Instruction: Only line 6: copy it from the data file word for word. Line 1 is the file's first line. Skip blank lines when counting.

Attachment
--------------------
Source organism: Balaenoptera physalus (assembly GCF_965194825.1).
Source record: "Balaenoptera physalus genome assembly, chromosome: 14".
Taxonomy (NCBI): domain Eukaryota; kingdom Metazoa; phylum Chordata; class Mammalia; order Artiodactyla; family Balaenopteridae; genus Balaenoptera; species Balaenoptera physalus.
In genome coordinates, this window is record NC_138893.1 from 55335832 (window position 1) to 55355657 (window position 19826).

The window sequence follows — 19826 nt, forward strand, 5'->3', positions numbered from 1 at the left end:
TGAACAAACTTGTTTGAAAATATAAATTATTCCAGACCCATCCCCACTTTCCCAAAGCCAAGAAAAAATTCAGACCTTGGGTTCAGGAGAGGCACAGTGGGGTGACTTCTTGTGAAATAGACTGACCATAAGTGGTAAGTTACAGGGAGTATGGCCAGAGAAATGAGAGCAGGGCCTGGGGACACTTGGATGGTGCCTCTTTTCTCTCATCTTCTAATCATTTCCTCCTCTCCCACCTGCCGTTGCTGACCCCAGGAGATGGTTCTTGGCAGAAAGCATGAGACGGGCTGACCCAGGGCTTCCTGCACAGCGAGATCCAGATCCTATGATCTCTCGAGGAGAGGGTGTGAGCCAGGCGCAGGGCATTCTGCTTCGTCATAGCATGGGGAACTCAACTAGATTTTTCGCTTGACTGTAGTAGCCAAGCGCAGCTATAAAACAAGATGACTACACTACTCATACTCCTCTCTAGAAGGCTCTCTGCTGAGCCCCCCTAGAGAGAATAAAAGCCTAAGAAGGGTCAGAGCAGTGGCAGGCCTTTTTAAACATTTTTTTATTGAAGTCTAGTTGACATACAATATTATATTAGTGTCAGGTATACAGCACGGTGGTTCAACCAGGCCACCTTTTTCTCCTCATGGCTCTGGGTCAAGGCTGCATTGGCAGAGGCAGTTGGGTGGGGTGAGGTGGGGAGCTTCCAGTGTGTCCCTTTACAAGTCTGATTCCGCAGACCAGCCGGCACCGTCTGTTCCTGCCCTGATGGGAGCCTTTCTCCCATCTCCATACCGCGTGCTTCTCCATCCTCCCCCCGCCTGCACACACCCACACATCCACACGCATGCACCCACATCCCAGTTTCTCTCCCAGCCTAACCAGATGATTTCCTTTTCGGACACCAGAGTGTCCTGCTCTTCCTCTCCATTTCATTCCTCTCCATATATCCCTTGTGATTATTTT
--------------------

TGAACAAACTTGTTTGAAAATATAAATTATTCCAGACCCATCCCCACTTTCCCAAAGCCAAGAAAAAATTCAGACCTTGGGTTCAGGAGAGGCACAGTGGGGTGACTTCTTGTGAAATAGACTGACCATAAGTGGTAAGTTACAGGGAGTATGGCCAGAGAAATGAGAGCAGGGCCTGGGGACACTTGGATGGTGCCTCTTTTCTCTCATCTTCTAATCATTTCCTCCTCTCCCACCTGCCGTTGCTGACCCCAGGAGATGGTTCTTGGCAGAAAGCATGAGACGGGCTGACCCAGGGCTTCCTGCACAGCGAGATCCAGATCCTATGATCTCTCGAGGAGAGGGTGTGAGCCAGGCGCAGGGCATTCTGCTTCGTCATAGCATGGGGAACTCAACTAGATTTTTCGCTTGACTGTAGTAGCCAAGCGCAGCTATAAAACAAGATGACTACACTACTCATACTCCTCTCTAGAAGGCTCTCTGCTGAGCCCCCCTAGAGAGAATAAAAGCCTAAGAAGGGTCAGAGCAGTGGCAGGCCTTTTTAAACATTTTTTTATTGAAGTCTAGTTGACATACAATATTATATTAGTGTCAGGTATACAGCACGGTGGTTCAACCAGGCCACCTTTTTCTCCTCATGGCTCTGGGTCAAGGCTGCATTGGCAGAGGCAGTTGGGTGGGGTGAGGTGGGGAGCTTCCAGTGTGTCCCTTTACAAGTCTGATTCCGCAGACCAGCCGGCACCGTCTGTTCCTGCCCTGATGGGAGCCTTTCTCCCATCTCCATACCGCGTGCTTCTCCATCCTCCCCCCGCCTGCACACACCCACACATCCACACGCATGCACCCACATCCCAGTTTCTCTCCCAGCCTAACCAGATGATTTCCTTTTCGGACACCAGAGTGTCCTGCTCTTCCTCTCCATTTCATTCCTCTCCATATATCCCTTGTGATTATTTT